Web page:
Wireless Piggybacking Is Still Not A Problem

from the victimless-crime dept

For years, we've been pointing out that there's nothing unethical about borrowing an open wireless connection. Unfortunately, the stories on this subject just keep getting more hysterical. The latest example is a story from the UK that dubs the offense "wi-fi tapping" and reports that more than half of computer users have engaged in the practice, which it claims is illegal in the UK. Now, you might think that the fact that a majority of otherwise law-abiding Brits have engaged in piggybacking would be a reason to re-consider the law against it, but instead the story takes the opposite tack, sternly lecturing readers about the need to abstain from borrowing Internet access. Unfortunately, they never get around to explaining what's supposed to be wrong with it. They point out that people sometimes do illegal things with a borrowed wi-fi connection, but that's like saying you should never allow anyone to borrow your car because they might run someone over with it. And they insist that it's not a victimless crime because "A crime is perpetrated against the person who pays for the internet connection." But that's just circular logic. It's quite possible the owner of the network left it open on purpose, and in any event, if the piggybacker is just checking his email or engaging in light web surfing, the bandwidth being consumed is trivial. The "victim" is unlikely to even notice, and he certainly doesn't suffer any serious harm. Of course, there might be legitimate reasons, either security- or bandwidth-related, why someone would want to lock down his or her network. It's certainly worthwhile to educate users about the pros and cons of leaving your network open, and to provide them with directions for locking down their network if they wish to do so. But the police have much more important things to do than harassing people whose only crime is a compulsive need to check their email.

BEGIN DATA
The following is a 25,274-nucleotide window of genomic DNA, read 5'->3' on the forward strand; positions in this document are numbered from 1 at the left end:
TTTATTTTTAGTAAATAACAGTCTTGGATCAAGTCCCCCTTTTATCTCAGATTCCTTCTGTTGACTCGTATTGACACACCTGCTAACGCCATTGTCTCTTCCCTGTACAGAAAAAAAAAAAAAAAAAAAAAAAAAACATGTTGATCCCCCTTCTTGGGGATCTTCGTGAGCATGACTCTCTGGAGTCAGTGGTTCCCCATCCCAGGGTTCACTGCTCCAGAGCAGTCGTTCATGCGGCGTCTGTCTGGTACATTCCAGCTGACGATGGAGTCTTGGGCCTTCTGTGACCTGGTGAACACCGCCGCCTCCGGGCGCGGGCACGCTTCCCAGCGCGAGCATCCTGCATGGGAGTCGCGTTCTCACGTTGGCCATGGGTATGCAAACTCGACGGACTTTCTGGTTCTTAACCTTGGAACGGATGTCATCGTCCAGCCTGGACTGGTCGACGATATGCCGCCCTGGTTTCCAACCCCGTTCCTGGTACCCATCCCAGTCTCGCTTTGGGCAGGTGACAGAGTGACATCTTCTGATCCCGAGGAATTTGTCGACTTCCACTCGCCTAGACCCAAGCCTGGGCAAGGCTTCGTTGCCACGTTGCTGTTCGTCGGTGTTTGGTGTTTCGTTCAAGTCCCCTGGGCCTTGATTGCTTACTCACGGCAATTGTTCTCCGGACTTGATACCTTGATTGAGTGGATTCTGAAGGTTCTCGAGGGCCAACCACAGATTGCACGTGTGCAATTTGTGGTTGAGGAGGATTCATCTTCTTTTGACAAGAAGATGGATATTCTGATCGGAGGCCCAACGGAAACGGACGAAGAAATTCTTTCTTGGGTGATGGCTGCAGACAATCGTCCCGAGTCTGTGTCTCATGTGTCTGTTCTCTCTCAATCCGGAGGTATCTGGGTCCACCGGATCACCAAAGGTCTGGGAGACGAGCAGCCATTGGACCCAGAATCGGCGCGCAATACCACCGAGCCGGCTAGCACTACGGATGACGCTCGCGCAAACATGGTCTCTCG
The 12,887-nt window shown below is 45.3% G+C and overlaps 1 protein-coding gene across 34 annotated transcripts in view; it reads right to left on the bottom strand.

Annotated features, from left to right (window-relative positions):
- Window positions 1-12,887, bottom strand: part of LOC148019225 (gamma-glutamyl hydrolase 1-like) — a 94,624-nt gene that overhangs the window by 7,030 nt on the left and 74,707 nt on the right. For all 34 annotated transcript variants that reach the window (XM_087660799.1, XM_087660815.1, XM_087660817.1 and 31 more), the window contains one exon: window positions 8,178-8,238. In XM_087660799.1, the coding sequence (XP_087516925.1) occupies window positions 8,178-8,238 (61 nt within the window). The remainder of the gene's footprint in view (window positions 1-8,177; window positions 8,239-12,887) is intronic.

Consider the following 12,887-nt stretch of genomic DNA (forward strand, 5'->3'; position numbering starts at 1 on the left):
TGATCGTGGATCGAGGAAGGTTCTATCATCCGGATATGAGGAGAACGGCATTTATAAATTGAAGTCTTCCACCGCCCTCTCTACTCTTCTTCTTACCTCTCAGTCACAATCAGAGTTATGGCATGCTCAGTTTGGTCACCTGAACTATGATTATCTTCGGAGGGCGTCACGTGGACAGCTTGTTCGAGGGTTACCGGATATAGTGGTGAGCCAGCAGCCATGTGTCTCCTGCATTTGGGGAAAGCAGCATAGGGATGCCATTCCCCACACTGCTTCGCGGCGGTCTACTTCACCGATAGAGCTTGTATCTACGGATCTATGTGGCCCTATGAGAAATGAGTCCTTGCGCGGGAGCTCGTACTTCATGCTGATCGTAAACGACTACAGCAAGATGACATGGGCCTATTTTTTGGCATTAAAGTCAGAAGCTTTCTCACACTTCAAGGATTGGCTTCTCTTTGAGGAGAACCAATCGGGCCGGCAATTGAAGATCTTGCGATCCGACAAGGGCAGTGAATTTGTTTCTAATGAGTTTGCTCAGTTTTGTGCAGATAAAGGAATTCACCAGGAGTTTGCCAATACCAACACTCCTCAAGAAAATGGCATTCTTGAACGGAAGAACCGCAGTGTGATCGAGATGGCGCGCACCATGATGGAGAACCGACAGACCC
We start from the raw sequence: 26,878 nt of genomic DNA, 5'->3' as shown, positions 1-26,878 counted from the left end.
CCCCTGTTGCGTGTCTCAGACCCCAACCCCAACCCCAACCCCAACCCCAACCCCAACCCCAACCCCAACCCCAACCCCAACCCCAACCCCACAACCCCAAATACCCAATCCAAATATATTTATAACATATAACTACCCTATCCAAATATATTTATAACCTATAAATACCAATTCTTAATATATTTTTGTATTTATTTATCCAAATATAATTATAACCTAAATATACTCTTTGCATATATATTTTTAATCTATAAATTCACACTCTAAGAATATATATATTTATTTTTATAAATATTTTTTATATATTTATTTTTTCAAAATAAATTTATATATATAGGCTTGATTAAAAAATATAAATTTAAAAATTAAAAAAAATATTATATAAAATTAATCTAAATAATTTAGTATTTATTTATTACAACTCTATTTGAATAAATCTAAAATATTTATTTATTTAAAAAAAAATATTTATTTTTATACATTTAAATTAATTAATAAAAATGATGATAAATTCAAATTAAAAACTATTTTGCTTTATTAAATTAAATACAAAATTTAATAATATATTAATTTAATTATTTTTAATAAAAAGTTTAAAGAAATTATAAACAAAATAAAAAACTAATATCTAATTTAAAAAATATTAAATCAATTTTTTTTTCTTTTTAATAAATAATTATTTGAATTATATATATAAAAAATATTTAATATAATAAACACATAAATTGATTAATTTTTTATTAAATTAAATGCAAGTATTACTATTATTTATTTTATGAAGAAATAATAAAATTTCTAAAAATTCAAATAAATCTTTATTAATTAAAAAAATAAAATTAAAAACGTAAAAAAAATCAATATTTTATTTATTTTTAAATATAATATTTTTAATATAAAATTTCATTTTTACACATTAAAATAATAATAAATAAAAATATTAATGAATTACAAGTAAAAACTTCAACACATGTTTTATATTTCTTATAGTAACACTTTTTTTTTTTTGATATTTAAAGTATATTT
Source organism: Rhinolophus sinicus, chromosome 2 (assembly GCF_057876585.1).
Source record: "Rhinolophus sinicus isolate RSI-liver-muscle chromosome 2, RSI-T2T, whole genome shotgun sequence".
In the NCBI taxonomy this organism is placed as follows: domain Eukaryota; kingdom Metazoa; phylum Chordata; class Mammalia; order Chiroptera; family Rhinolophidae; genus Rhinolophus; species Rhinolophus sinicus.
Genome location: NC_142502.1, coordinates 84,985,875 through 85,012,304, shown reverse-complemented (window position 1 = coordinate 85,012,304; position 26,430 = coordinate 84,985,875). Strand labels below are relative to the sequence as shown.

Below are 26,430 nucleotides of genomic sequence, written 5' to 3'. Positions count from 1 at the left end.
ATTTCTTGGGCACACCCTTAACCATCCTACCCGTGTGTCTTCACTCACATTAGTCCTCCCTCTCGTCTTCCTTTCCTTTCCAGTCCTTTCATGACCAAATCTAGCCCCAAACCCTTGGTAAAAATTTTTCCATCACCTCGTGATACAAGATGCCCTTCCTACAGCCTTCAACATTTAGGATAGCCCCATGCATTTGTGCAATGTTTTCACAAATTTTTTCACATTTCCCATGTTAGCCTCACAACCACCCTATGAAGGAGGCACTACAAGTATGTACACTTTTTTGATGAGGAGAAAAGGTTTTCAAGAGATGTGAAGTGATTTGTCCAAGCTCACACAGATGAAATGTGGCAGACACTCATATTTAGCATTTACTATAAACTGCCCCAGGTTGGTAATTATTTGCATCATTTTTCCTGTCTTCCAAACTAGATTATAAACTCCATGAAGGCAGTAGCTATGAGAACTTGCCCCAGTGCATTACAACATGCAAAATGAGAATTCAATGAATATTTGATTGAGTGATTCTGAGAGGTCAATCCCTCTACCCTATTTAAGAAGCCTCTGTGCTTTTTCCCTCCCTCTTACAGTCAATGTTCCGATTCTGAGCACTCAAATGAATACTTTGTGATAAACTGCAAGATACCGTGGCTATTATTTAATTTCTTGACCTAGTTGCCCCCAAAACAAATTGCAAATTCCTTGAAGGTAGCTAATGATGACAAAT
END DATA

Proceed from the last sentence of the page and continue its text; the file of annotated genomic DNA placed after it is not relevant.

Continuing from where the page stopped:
Filed Under: freeloaders, open access, uk, wifi

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  1. identicon
    Will Schanille, 15 Nov 2007 @ 4:59pm

    Missed point:

    In the US, there are almost no ISPs that have bandwidth caps, not even dial-ups. Well, no bandwidth caps, WITHIN REASON. I'm sure the few folks who got their service revoked were using unreasonably large amounts of bandwidth. Therefore, there is no legal, or even moral, reason to NOT use an open WiFi connection.


    In the UK, at least according to someone who lives/claims to live there, there are bandwidth caps. Therefore, the internet is no longer just there. It's a utility. If there are usage limits, it IS the same as stealing electricity, water, cable, what ever. An open AP (or however the term is used) is no longer an excuse. The only issue at this point is, was there implied permission beyond "It was open!"? If not, it IS the same as "taking the apples out of the barrel next to my porch". You can see the apples from the sidewalk, but that doesn't mean you can have one. Even if you can reach them from where you're standing and not go into my yard, they aren't yours. But if there's an SSID like David's up there, it's fair game.

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